Voices from the Bottom Row: A View from within GM
I read a lot about the public perception of the autoworkers. Since the comments I read are often repeated, I can only surmise that a lot of people are very interested in talking about work dynamics and habits of the typical autoworker. So I decided to give you some perspective from an employee’s view. Read no further if you are not interested in hearing another viewpoint.
I am a body structures designer for GM and I use Unigraphics to do my job. I am currently working on three different programs. I am designing parts and creating design studies for four different engineers. I organize my work by timing of the due dates, and I strive to meet them. I also attend meetings when my parts are required for review.
I go to lunch around 11:00. This usually consists of me reaching from brown bag and eating leftovers from the night before (if we happened to have time to cook between school conferences and other seemingly endless things that pop up as the weeks come into focus). Most times, I eat at my desk and read. Often, work does call during lunch and I return to designing or reviewing while I eat.
I am paid for 8-hours, but I am not a clock watcher. I work what it takes to get the job done. When special projects arise that require a volunteer, I raise my hand.
I am 41 years old. I have a wife with major health issues. She has been hospitalized nine times since January. It is not over yet. I also have six-year-old triplets. We all attend church on Sundays and Wednesdays.
I also attend Central Michigan University in pursuit of my Bachelors degree in Vehicle Design Engineering. I have an Associate’s degree in Vehicle Design from a community college and a Designing Engineer certificate from Michigan Technological University. I have paid for most of my classes out of my own pocket. GM paid once I got hired, but I got myself there. They have now relinquished the tuition reimbursement. I will still go to school.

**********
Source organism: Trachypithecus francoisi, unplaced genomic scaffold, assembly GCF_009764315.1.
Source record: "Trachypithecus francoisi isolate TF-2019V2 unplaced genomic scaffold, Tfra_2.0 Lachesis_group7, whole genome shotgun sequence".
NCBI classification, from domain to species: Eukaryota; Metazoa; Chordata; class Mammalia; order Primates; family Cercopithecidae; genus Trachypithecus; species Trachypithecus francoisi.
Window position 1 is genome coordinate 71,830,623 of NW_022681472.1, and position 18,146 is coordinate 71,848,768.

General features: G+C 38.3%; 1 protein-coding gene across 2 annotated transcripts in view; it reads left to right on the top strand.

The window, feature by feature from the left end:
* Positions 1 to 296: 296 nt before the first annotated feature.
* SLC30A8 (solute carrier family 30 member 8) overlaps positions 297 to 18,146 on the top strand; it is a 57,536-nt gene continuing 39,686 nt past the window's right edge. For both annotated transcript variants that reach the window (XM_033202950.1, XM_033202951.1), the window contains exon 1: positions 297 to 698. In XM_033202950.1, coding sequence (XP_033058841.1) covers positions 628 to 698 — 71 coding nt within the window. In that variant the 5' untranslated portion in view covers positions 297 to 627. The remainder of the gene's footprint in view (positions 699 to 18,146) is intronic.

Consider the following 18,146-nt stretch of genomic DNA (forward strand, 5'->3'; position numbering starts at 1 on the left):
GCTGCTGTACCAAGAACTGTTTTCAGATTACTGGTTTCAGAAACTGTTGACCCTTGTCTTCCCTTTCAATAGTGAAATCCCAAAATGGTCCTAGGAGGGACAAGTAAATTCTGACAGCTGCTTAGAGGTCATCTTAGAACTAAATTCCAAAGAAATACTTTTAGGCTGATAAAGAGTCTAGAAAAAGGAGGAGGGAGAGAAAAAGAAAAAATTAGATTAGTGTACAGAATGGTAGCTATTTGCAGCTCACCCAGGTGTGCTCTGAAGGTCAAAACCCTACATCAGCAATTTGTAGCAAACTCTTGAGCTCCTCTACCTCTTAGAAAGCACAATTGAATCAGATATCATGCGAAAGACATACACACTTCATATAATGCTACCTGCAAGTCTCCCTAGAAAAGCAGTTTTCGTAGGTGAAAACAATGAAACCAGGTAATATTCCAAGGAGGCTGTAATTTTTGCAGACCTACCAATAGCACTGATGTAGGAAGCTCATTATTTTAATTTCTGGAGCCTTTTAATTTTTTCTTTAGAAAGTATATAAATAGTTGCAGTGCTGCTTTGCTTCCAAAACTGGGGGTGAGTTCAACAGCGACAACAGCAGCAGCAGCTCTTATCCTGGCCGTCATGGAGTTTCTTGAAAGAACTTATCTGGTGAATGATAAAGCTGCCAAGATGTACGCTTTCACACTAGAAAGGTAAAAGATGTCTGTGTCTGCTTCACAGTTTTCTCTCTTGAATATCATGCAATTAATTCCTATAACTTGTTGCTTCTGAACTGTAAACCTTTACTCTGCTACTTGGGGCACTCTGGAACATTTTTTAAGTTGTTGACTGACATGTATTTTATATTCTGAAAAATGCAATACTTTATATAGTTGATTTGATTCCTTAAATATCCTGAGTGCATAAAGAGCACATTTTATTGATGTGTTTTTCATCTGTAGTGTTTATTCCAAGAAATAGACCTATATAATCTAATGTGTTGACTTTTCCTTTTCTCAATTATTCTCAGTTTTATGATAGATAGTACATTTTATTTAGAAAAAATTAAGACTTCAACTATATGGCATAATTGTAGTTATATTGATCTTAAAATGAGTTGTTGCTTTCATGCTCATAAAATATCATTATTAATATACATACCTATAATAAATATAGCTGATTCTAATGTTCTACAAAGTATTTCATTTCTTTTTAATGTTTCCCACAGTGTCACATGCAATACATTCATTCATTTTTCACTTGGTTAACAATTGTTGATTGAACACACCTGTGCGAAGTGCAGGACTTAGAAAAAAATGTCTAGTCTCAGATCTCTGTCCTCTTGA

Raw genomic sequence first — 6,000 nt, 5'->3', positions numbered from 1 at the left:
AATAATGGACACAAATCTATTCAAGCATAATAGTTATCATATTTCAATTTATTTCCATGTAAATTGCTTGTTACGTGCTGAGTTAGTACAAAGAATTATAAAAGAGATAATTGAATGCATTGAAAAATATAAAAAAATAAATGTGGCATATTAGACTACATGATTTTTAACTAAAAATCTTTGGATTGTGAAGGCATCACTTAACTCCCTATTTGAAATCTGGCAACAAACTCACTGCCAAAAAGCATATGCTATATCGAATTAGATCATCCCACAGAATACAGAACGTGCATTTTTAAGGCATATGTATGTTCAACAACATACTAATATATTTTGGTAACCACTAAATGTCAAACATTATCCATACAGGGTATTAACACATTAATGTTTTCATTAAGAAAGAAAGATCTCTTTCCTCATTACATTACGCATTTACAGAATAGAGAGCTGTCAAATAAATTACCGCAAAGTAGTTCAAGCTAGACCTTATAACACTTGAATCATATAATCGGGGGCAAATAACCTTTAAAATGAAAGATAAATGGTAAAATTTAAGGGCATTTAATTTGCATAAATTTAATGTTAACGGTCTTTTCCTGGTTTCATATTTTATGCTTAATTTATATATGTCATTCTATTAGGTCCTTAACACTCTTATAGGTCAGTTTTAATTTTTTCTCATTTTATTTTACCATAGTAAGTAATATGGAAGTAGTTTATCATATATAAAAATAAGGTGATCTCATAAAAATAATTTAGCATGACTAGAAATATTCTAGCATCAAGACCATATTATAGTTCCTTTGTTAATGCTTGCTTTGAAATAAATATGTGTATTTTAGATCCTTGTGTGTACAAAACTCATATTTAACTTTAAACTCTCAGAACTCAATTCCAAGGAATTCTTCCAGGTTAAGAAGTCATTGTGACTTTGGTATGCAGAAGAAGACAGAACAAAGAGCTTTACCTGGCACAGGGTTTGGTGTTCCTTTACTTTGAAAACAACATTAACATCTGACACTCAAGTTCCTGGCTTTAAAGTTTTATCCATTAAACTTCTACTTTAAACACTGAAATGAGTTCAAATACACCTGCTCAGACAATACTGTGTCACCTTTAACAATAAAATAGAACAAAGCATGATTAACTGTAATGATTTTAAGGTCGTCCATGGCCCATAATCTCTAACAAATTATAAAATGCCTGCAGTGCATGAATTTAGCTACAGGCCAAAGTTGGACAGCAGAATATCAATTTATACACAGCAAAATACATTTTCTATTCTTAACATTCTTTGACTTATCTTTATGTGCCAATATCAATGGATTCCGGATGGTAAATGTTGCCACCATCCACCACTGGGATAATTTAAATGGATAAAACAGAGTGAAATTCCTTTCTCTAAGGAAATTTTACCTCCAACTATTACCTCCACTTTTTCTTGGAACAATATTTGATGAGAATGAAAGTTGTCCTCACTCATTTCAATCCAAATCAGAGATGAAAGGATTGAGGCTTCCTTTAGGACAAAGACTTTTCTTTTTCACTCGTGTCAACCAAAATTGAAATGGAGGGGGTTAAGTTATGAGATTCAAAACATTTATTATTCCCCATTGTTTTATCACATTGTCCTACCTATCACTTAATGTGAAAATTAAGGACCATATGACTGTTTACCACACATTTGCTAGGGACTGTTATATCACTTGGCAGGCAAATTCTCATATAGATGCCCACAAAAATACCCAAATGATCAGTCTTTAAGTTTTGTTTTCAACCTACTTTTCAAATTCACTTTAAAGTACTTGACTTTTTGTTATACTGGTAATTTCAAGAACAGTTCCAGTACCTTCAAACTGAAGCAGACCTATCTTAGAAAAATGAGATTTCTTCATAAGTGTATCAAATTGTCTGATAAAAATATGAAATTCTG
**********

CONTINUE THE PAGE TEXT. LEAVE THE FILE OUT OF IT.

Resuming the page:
I hope you understand that, when I read about lazy autoworkers, it hits a nerve with me. I am surrounded every day by men and women doing the same thing I am doing. We are fighting for our jobs and not a single one of us feels entitled to anything.
I am not UAW. However, the common opinions of the UAW is decades old. Yes, there are bad eggs in every job, and there are still steps to take, but if you have been following for the last five years, you know that the UAW at GM is barely a shell of its former self. And there are still metrics in place that will further the progress to being competitive with the foreign business model.
There are times when we’re slow, as is the nature of programs winding down and ramping up, that I feel guilty at the end of the day. I hate not being busy. I WANT to EARN my wages.
I don’t believe I am unique. I believe most everyone is like me. I want to right wrongs. I want to produce. I want to make people happy and, if I could find a way to change the perception of the company I work for, I would. I know we are making the best product we ever have, and I know it is world class. I know we have made great strides in quality, styling, and cost cutting. We are doing way more with much less and I feel GREAT PRIDE in being a part of GM.
It hasn’t been fun for the last 3-4 years, but I still love my job. I have survived headcount reductions, but they keep coming. I know what might be ahead for me. I accept it as well. I will lean on my faith, but I fear greatly the reality of what will happen to my family. Still, I would regret the worst happening without my voice being heard in support of my GM brothers and sisters. I cannot change my external environment, but I can choose how I react to it. This is my reaction.
GM was a major factor in creating the middle class. GM was there to help build war machines. GM has been there with vehicle aid after natural disasters. GM was there to help keep the economy going after 9/11. GM is not just a car company. It is an integral part of American history.
People have strong opinions about autoworkers, and I’m certain they are rooted in varying degrees of history and truth. However, I am here to tell you that today, I represent the general employee base here at GM. Nobody denies the fact that we have made some blunders. We lost our way in the eighties and we stumbled through the nineties. But this company is 100 years old. Along with Ford and Chrysler, our cars and trucks have been the lion's share of choices when it comes to parades, car shows, cruises, farming, construction, contractors, movies, children’s' automotive dreams, and adults' automotive passions. From our earliest models of class and elegance to wartime transformations, we've built history. From dependency on oil to breakthrough technologies in alternative fuels, we are building the present. With a competitive global business model in place, a workforce of passionate men and women, and seemingly endless opportunities to explore new technologies, I know we can build the future!
Peace be with you,